Because of the advantages of RNA sequencing (RNA-Seq) over microarrays, it is gaining widespread popularity for highly parallel gene expression analysis. For example, RNA-Seq is expected to be able to provide accurate identification and quantification of full-length splice forms. A number of informatics packages have been developed for this purpose, but short reads make it a difficult problem in principle. Sequencing error and polymorphisms add further complications. It has become necessary to perform studies to determine which algorithms perform best and which if any algorithms perform adequately. However, there is a dearth of independent and unbiased benchmarking studies. Here researchers at the University of Pennsylvania take an approach using both simulated and experimental benchmark data to evaluate their accuracy.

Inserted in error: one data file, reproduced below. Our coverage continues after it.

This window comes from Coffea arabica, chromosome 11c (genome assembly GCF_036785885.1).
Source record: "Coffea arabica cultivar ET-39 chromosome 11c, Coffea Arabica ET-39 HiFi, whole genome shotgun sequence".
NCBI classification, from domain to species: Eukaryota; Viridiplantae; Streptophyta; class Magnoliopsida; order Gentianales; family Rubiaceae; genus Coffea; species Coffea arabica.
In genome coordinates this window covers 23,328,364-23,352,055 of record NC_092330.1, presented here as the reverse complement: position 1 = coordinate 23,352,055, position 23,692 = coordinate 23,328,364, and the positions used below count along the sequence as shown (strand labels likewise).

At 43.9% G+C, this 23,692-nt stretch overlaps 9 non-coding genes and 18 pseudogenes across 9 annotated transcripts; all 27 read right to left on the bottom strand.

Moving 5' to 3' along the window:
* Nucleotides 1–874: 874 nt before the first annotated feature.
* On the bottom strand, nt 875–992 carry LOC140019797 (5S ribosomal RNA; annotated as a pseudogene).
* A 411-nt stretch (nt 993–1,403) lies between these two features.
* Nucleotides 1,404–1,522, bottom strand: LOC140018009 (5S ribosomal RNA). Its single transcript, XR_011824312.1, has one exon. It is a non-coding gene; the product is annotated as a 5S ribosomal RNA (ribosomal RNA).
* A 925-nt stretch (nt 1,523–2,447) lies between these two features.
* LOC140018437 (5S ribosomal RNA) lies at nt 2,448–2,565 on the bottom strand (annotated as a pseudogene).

Accuracy results for simulated dataset T1 for the methods which utilize a reference genome. This represents the most ideal case where all genes are highly expressed, there are no polymorphisms and there are no alignment errors. Splicing is divided into three types, the only cases where precision was above 90% in the first two types are when there is a single splice form. The analysis was run with gene annotation provided.
Te researchers conclude that most methods are inaccurate even using idealized data, and that no method is highly accurate once multiple splice forms, polymorphisms, intron signal, sequencing errors, alignment errors, annotation errors, and other complicating factors are present. These results point to the pressing need for further algorithm development.
Availability: Simulated datasets and other supporting information can be found at http://bioinf.itmat.upenn.edu/BEERS/bp2
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